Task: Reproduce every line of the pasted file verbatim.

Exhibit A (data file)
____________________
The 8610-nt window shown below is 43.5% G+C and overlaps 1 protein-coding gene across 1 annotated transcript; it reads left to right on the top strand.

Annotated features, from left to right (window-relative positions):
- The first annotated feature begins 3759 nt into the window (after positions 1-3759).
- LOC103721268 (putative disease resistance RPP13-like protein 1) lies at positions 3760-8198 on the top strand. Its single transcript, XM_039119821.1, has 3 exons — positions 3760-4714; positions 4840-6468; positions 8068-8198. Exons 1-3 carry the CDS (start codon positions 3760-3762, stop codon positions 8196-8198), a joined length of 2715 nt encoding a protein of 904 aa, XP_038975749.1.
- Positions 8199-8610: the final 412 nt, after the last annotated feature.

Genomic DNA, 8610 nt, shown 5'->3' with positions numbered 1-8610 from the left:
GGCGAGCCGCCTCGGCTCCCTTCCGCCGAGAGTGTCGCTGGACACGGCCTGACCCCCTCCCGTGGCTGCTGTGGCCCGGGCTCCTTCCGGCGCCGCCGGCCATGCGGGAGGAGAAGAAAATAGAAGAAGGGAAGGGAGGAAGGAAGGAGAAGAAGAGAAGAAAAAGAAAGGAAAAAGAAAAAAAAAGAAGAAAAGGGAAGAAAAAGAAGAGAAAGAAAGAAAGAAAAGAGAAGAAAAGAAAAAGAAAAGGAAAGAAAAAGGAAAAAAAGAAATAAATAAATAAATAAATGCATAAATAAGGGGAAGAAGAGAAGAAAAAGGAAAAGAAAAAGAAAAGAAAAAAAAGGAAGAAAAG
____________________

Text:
The 8610-nt window shown below is 43.5% G+C and overlaps 1 protein-coding gene across 1 annotated transcript; it reads left to right on the top strand.

Annotated features, from left to right (window-relative positions):
- The first annotated feature begins 3759 nt into the window (after positions 1-3759).
- LOC103721268 (putative disease resistance RPP13-like protein 1) lies at positions 3760-8198 on the top strand. Its single transcript, XM_039119821.1, has 3 exons — positions 3760-4714; positions 4840-6468; positions 8068-8198. Exons 1-3 carry the CDS (start codon positions 3760-3762, stop codon positions 8196-8198), a joined length of 2715 nt encoding a protein of 904 aa, XP_038975749.1.
- Positions 8199-8610: the final 412 nt, after the last annotated feature.

Genomic DNA, 8610 nt, shown 5'->3' with positions numbered 1-8610 from the left:
GGCGAGCCGCCTCGGCTCCCTTCCGCCGAGAGTGTCGCTGGACACGGCCTGACCCCCTCCCGTGGCTGCTGTGGCCCGGGCTCCTTCCGGCGCCGCCGGCCATGCGGGAGGAGAAGAAAATAGAAGAAGGGAAGGGAGGAAGGAAGGAGAAGAAGAGAAGAAAAAGAAAGGAAAAAGAAAAAAAAAGAAGAAAAGGGAAGAAAAAGAAGAGAAAGAAAGAAAGAAAAGAGAAGAAAAGAAAAAGAAAAGGAAAGAAAAAGGAAAAAAAGAAATAAATAAATAAATAAATGCATAAATAAGGGGAAGAAGAGAAGAAAAAGGAAAAGAAAAAGAAAAGAAAAAAAAGGAAGAAAAG